5 Things to Include When Leaving Your Designer Job
You just landed a new job! Congrats! After you let your boss know, your work wifey or hubby and which snacks to stock up on, you should now think about how it’s going to be when you’re gone. I know, I know — businesses gotta business. However, putting yourself in your coworker’s shoes will help the leaving process go much more smoothly.
With almost seven years under my design belt, I’ve been able to compile a list of must-haves when preparing to leave. Feel free to leave a comment if you’ve done something differently!
1. Link Dump ‘Em
Everybody’s gotta do it and it’s no fun trying to remember all of the accounts you’ve made and their passwords. I’ve started the habit of creating an Evernote on the first day and recording all account information as I create them. By the time you leave, you shouldn’t have to rummage through your Google settings for passwords.
If your company doesn’t have a server, Google Drive or Dropbox are most likely a godsend. Even if your team members are shared already, it helps to compile links for master design folders just in case. Same goes for miscellanies links like prototypes, Basecamp projects, etc.
2. Share Contacts
At my last job, I was in charge of recruiting for our usability tests. I created mailbox specifically for all conversations that made it easy to copy over. If you can, make sure to include email addresses of people who were interested but couldn’t show up. They may in the future!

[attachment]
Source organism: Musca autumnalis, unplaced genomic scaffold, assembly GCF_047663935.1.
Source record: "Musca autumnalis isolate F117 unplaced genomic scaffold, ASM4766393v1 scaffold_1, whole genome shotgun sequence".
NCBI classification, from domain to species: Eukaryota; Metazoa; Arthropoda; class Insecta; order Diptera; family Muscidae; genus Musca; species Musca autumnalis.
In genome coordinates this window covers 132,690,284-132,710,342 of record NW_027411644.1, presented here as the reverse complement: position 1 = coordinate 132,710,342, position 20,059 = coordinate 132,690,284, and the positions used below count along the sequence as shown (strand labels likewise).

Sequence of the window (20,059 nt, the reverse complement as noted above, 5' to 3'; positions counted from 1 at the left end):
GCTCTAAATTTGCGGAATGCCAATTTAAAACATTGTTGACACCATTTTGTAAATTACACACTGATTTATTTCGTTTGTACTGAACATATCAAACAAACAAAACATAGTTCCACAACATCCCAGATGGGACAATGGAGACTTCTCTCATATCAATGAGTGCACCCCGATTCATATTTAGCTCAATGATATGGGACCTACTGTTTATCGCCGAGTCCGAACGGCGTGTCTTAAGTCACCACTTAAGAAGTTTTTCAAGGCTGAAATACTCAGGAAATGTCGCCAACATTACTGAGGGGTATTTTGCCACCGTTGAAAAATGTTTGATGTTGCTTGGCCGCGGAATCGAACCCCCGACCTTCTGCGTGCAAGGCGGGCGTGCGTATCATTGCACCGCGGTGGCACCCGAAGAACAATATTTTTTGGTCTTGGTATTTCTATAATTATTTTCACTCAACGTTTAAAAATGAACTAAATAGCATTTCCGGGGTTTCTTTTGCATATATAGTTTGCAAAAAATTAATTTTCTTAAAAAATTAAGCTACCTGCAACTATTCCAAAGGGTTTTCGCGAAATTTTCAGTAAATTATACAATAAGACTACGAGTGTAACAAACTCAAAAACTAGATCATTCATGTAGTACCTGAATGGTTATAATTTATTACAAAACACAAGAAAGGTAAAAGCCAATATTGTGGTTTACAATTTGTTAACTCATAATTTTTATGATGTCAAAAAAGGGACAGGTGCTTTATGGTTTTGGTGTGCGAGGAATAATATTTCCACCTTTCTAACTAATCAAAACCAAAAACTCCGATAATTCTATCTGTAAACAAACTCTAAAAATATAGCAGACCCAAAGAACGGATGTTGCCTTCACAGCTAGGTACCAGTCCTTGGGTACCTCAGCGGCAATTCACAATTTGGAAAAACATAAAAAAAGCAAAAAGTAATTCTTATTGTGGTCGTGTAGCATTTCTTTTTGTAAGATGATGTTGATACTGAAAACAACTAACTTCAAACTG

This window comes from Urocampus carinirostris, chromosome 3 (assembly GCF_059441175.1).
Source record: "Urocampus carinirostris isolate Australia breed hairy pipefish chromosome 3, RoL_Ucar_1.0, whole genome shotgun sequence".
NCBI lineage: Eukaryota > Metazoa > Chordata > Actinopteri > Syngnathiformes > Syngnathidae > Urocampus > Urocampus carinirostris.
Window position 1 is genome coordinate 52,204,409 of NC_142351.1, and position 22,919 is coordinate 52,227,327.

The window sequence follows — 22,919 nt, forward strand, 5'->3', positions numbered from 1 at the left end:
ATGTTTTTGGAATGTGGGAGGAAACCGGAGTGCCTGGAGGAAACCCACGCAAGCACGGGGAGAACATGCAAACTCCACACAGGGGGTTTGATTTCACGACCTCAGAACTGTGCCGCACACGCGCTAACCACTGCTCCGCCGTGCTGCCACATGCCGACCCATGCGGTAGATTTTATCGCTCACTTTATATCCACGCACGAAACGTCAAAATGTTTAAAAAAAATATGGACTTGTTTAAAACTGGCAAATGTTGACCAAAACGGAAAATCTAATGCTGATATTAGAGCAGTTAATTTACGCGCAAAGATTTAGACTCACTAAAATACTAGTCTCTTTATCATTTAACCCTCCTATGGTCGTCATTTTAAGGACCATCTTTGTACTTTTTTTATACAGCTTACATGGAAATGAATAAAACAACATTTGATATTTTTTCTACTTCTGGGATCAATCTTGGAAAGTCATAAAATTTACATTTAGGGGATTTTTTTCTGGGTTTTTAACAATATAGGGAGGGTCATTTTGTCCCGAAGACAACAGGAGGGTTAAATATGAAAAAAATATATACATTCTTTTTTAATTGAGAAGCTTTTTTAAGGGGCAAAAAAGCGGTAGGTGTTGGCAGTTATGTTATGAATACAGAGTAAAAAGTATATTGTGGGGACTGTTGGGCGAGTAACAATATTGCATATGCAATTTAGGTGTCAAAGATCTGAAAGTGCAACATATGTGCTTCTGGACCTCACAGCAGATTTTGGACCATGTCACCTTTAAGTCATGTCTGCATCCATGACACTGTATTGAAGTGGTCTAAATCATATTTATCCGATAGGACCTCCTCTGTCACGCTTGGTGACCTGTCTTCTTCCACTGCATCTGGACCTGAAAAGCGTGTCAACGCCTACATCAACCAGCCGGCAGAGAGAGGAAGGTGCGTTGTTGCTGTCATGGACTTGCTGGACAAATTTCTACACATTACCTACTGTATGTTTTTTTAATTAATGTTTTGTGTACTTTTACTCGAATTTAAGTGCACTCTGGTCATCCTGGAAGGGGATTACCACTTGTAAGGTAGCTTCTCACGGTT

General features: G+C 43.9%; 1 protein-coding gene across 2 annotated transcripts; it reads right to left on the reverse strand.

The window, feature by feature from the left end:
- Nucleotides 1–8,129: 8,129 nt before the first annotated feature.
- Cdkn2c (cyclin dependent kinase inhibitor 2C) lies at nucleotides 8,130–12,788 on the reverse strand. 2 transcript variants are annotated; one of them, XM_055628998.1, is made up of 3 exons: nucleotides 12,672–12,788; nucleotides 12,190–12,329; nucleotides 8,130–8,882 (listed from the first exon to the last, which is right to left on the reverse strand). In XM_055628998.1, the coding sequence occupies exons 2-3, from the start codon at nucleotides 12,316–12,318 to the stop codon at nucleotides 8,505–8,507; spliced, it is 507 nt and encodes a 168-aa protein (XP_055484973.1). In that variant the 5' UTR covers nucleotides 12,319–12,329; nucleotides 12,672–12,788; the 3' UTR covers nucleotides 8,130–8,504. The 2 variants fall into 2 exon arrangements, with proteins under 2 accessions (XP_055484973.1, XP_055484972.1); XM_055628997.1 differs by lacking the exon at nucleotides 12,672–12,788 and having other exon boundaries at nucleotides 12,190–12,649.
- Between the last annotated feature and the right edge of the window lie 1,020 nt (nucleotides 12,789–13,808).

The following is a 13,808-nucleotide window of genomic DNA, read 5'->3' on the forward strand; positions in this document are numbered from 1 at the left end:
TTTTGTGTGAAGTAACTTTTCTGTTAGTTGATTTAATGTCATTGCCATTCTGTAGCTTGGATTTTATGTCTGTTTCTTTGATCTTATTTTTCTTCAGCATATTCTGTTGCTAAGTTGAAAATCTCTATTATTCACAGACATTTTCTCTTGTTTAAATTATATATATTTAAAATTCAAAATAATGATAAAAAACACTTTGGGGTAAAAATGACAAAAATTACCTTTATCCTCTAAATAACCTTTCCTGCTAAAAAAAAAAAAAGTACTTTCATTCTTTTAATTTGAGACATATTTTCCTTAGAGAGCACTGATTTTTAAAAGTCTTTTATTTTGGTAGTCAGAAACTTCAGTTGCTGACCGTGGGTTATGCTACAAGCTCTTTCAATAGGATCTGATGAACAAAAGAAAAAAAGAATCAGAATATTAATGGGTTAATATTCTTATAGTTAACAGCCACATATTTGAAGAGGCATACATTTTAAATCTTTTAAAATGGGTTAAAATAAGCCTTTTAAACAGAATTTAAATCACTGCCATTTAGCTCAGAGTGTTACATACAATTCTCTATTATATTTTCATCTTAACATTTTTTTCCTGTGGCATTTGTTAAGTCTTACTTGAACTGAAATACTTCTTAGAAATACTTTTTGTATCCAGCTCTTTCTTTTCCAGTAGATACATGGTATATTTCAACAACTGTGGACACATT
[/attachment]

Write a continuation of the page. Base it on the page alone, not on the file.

Other contacts to share could be leads on new employees, contacts from companies your team may not be using yet and anything in between.
3. Bitch Better Have My Libraries
Recently, the design world has been increasingly converting over to atomic, or component, libraries. It makes our job easier as well as developers and product managers. With that being said, the patterns have to be consistent or things fall apart quickly.
Before jumping ship, take a look at where your libraries live. Whether that’s Creative Cloud, Google Drive or the Craft plugin for Sketch. Sometimes libraries or a company’s design language can still be in progress. If so, put yourself in your replacement’s shoes. Would they know where to find files? If they opened a PSD, are the layers organized in groups? Pattern libraries are a designer’s best friend — so don’t f it up.
4. Offer Interview Help
At my last few startups, because the team was so small, I offered help with finding a replacement. Even if there’s an HR department, you are the one who knows the secret day-to-day hacks. Dribbble, Behance and LinkedIn are great places to start looking.
While PMs mostly take on the onboarding, it also helps to have the person leaving lend a hand. I created a short Google Slide that included accounts to make, where to find files, and most importantly, how to save files. Having an onboarding document, no matter how long, can ease the initial anxiety from starting a new job. Perhaps even including company culture tips and what’s actually good to eat for lunch will make the newbie feel right at home.